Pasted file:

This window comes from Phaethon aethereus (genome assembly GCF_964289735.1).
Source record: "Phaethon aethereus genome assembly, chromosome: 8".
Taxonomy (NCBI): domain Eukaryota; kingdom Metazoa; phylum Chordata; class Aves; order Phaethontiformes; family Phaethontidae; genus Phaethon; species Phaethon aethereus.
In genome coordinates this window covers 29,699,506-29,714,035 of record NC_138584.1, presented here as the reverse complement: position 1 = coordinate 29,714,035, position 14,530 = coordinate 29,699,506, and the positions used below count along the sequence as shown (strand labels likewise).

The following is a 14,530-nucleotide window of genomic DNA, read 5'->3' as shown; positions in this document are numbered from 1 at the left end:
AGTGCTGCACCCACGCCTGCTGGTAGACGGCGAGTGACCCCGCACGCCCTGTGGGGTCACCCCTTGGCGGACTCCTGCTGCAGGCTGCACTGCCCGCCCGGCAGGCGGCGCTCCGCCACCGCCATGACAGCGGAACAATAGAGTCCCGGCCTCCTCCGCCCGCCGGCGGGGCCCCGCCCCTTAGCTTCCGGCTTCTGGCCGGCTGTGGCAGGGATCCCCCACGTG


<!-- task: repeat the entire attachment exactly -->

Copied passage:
This window comes from Phaethon aethereus (genome assembly GCF_964289735.1).
Source record: "Phaethon aethereus genome assembly, chromosome: 8".
Taxonomy (NCBI): domain Eukaryota; kingdom Metazoa; phylum Chordata; class Aves; order Phaethontiformes; family Phaethontidae; genus Phaethon; species Phaethon aethereus.
In genome coordinates this window covers 29,699,506-29,714,035 of record NC_138584.1, presented here as the reverse complement: position 1 = coordinate 29,714,035, position 14,530 = coordinate 29,699,506, and the positions used below count along the sequence as shown (strand labels likewise).

The following is a 14,530-nucleotide window of genomic DNA, read 5'->3' as shown; positions in this document are numbered from 1 at the left end:
AGTGCTGCACCCACGCCTGCTGGTAGACGGCGAGTGACCCCGCACGCCCTGTGGGGTCACCCCTTGGCGGACTCCTGCTGCAGGCTGCACTGCCCGCCCGGCAGGCGGCGCTCCGCCACCGCCATGACAGCGGAACAATAGAGTCCCGGCCTCCTCCGCCCGCCGGCGGGGCCCCGCCCCTTAGCTTCCGGCTTCTGGCCGGCTGTGGCAGGGATCCCCCACGTG